Advanced Search
MyIDEAS: Login to save this paper or follow this series

Misery loves company: social influence and the supply/pricing decision of a popular restaurant

Contents:

Author Info

Registered author(s):

    Abstract

    In a model with social influence, Becker (1991) offers an explanation for why popular restaurants with excess demand do not raise their prices. He also offers an explanation for why such restaurants do not increase supply but admits his explanation may be weak. Becker does not provide a formal analysis of why supply is not increased. In this paper, I present a formal analysis of Becker's argument based on a different kind of social influence. I also offer an alternative explanation of why some restaurants are popular and others are not. Finally, while Becker (1991) includes market demand and the gap between market demand and supply as separate arguements in the customers' demand function to explan why supply and price are not increased. I only include the gap between demand and supply in the customers' utility function to explain both puzzles.

    Download Info

    If you experience problems downloading a file, check if you have the proper application to view it first. In case of further problems read the IDEAS help page. Note that these files are not on the IDEAS site. Please be patient as the files may be large.
    File URL: http://www.sfu.ca/econ-research/RePEc/sfu/sfudps/dp00-18.pdf
    Download Restriction: no

    Bibliographic Info

    Paper provided by Department of Economics, Simon Fraser University in its series Discussion Papers with number dp00-18.

    as in new window
    Length: 23 pages
    Date of creation: 2000
    Date of revision: 14 Sep 2000
    Handle: RePEc:sfu:sfudps:dp00-18

    Contact details of provider:
    Postal: Department of Economics, Simon Fraser University, 8888 University Drive, Burnaby, BC, V5A 1S6, Canada
    Phone: (778)782-3508
    Fax: (778)782-5944
    Web page: http://www.sfu.ca/economics.html
    More information through EDIRC

    Order Information:
    Postal: Working Paper Coordinator, Department of Economics, Simon Fraser University, 8888 University Drive, Burnaby, BC, V5A 1S6, Canada
    Email:
    Web: http://www.sfu.ca/economics/research/publications.html

    Related research

    Keywords: cost of failure; excess demand; social influence;

    References

    References listed on IDEAS
    Please report citation or reference errors to , or , if you are the registered author of the cited work, log in to your RePEc Author Service profile, click on "citations" and make appropriate adjustments.:
    as in new window
    1. Krugman, Paul, 1991. "History versus Expectations," The Quarterly Journal of Economics, MIT Press, vol. 106(2), pages 651-67, May.
    2. Bernheim, B Douglas, 1994. "A Theory of Conformity," Journal of Political Economy, University of Chicago Press, vol. 102(5), pages 841-77, October.
    3. Becker, Gary S, 1991. "A Note on Restaurant Pricing and Other Examples of Social Influences on Price," Journal of Political Economy, University of Chicago Press, vol. 99(5), pages 1109-16, October.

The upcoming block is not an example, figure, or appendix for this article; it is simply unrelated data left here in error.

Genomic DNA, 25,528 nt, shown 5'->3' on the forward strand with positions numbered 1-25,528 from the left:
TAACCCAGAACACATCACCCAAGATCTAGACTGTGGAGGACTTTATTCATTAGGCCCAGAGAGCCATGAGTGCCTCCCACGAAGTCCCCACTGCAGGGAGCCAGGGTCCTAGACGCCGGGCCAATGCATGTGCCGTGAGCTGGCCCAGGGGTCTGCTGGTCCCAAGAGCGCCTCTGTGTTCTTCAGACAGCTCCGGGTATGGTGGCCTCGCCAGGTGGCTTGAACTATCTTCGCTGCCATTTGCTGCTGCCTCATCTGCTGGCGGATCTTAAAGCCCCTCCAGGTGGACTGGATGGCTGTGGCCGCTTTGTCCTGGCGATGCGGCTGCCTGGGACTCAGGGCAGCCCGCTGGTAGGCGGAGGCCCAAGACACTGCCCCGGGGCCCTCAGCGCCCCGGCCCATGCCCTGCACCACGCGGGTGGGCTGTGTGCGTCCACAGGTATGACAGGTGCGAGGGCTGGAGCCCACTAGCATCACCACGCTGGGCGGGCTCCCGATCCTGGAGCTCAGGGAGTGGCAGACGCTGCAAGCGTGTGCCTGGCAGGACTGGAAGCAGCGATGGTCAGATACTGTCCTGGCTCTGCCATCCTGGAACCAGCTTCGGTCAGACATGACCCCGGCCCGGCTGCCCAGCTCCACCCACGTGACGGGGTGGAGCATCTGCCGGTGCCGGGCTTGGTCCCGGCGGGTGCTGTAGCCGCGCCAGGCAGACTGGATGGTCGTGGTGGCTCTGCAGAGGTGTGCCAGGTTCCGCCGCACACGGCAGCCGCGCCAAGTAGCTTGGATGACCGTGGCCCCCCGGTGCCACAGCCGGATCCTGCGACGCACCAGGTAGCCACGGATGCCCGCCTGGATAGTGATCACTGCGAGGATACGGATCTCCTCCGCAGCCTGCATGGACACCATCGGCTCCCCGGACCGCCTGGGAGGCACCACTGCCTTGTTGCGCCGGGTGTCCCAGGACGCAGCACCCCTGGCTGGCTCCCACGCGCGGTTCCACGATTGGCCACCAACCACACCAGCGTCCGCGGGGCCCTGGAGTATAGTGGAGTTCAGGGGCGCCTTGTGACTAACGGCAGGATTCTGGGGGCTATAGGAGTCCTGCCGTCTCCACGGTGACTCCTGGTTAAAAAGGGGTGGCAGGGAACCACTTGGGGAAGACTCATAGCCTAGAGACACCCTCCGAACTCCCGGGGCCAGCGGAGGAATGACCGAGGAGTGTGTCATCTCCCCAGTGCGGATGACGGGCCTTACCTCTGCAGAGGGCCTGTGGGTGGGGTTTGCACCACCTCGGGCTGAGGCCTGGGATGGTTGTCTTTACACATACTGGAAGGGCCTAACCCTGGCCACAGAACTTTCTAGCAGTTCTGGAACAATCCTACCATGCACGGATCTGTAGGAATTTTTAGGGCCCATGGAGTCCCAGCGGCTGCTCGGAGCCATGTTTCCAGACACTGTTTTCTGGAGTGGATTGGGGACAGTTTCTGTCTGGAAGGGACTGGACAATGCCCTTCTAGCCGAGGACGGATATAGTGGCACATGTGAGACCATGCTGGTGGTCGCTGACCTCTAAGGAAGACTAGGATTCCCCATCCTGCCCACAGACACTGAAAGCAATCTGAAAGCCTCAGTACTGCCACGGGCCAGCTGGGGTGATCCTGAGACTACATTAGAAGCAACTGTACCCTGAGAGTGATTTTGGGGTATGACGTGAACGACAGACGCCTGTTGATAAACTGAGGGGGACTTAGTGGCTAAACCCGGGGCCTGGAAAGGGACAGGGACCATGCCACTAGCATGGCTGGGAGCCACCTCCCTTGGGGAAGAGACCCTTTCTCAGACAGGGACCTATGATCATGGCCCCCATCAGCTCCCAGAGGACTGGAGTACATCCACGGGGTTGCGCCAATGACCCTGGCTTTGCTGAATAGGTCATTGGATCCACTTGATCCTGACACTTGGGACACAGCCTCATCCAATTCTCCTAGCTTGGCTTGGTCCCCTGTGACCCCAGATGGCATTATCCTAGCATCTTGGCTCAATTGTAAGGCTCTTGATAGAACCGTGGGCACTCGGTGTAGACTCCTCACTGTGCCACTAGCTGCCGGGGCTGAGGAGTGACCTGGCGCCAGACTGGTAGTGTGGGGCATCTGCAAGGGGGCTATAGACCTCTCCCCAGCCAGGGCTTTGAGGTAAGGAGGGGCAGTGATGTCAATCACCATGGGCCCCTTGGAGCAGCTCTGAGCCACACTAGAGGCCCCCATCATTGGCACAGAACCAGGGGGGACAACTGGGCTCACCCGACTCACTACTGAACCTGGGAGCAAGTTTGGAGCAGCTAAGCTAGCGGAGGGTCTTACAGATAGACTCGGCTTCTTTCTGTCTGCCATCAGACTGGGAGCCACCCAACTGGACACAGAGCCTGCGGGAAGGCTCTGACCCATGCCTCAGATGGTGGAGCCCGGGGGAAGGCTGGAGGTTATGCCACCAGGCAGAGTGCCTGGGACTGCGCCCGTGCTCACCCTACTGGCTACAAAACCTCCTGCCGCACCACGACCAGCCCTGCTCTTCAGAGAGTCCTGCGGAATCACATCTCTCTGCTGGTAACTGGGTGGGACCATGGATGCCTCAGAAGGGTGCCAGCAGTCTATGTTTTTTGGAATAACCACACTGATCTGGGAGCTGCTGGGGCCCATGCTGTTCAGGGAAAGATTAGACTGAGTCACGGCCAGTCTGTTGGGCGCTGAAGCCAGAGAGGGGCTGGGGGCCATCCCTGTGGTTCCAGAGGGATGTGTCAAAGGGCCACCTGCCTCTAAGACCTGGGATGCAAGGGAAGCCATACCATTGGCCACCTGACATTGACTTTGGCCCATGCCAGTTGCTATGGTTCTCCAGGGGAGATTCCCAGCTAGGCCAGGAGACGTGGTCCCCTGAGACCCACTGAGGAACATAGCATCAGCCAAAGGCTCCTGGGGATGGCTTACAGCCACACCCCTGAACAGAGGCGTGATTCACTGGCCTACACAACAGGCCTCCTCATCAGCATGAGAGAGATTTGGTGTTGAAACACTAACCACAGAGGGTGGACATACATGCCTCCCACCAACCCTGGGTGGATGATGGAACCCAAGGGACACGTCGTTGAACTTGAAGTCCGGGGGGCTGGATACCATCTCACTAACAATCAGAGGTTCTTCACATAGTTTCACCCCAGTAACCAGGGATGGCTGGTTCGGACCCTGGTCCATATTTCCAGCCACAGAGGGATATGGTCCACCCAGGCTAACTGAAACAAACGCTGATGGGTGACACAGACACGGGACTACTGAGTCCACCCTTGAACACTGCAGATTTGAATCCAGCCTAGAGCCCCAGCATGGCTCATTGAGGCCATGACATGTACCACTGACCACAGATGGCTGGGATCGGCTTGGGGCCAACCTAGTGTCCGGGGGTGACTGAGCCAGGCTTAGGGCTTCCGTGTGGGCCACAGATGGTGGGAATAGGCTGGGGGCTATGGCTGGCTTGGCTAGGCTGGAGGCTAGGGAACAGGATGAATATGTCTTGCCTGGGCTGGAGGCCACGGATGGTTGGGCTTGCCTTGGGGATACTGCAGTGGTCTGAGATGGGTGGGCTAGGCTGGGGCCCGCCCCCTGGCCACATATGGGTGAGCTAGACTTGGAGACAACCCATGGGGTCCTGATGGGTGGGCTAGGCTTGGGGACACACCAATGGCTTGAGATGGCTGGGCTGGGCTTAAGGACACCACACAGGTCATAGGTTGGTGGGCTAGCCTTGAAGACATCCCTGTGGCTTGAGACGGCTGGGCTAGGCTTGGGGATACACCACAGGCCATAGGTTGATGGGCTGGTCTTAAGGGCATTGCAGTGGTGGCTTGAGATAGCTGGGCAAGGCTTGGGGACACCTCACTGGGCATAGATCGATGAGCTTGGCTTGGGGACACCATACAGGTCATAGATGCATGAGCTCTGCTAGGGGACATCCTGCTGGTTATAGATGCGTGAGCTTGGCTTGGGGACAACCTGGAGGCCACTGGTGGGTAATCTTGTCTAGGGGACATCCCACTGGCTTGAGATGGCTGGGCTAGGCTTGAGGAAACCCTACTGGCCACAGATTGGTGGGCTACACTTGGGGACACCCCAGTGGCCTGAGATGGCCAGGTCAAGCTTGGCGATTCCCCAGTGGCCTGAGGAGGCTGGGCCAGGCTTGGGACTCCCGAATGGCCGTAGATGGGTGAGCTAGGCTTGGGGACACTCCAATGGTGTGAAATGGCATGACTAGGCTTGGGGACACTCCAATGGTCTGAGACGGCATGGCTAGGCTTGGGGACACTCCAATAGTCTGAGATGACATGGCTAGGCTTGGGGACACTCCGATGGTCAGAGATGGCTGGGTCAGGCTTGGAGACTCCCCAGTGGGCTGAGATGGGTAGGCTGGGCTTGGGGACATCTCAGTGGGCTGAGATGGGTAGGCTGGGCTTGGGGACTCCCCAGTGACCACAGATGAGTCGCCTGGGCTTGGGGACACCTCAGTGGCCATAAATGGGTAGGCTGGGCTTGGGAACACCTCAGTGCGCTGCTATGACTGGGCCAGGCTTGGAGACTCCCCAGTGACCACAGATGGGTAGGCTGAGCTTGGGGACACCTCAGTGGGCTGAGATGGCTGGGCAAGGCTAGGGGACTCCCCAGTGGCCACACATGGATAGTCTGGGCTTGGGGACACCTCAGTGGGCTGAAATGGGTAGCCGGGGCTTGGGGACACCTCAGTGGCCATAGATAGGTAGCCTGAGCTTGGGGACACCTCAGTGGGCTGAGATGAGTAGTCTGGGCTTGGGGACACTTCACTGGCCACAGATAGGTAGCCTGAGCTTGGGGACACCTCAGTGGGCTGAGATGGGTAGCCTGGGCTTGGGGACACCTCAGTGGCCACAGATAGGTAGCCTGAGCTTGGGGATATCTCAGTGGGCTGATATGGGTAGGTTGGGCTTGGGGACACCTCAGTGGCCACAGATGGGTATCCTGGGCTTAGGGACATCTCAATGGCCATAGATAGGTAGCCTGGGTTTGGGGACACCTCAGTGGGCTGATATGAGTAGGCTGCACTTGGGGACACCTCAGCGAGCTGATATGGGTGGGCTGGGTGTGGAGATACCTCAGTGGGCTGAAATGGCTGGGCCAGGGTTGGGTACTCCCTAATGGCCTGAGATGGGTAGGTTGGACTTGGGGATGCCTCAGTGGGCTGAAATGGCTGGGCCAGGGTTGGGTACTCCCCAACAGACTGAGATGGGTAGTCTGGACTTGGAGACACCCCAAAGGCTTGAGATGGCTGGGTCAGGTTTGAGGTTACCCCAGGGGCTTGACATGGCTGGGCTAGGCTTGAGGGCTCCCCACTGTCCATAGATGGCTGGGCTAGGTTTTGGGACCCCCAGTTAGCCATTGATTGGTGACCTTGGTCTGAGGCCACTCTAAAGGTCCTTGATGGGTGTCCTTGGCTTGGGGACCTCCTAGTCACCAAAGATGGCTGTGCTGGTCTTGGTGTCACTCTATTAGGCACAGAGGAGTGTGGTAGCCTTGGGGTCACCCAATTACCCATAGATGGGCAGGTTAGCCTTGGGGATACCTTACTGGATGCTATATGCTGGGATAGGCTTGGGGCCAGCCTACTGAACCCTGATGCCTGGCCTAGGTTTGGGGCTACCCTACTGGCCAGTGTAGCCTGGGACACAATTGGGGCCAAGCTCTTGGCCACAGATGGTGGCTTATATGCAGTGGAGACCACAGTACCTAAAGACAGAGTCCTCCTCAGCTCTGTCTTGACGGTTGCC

4. Besley, Timothy & Coate, Stephen, 1992. "Understanding welfare stigma: Taxpayer resentment and statistical discrimination," Journal of Public Economics, Elsevier, vol. 48(2), pages 165-183, July.
    5. Kandel, E. & Lazear, E.P., 1990. "Peer Pressure and Partnerships," Papers 90-07, Rochester, Business - Managerial Economics Research Center.
    6. Karni, Edi & Levin, Dan, 1994. "Social Attributes and Strategic Equilibrium: A Restaurant Pricing Game," Journal of Political Economy, University of Chicago Press, vol. 102(4), pages 822-40, August.
    Full references (including those not matched with items on IDEAS)

    Citations

    Lists

    This item is not listed on Wikipedia, on a reading list or among the top items on IDEAS.

    Statistics

    Access and download statistics

    Corrections

    When requesting a correction, please mention this item's handle: RePEc:sfu:sfudps:dp00-18. See general information about how to correct material in RePEc.

    For technical questions regarding this item, or to correct its authors, title, abstract, bibliographic or download information, contact: (Working Paper Coordinator).

    If you have authored this item and are not yet registered with RePEc, we encourage you to do it here. This allows to link your profile to this item. It also allows you to accept potential citations to this item that we are uncertain about.

    If references are entirely missing, you can add them using this form.

    If the full references list an item that is present in RePEc, but the system did not link to it, you can help with this form.

    If you know of missing items citing this one, you can help us creating those links by adding the relevant references in the same way as above, for each refering item. If you are a registered author of this item, you may also want to check the "citations" tab in your profile, as there may be some citations waiting for confirmation.

    Please note that corrections may take a couple of weeks to filter through the various RePEc services.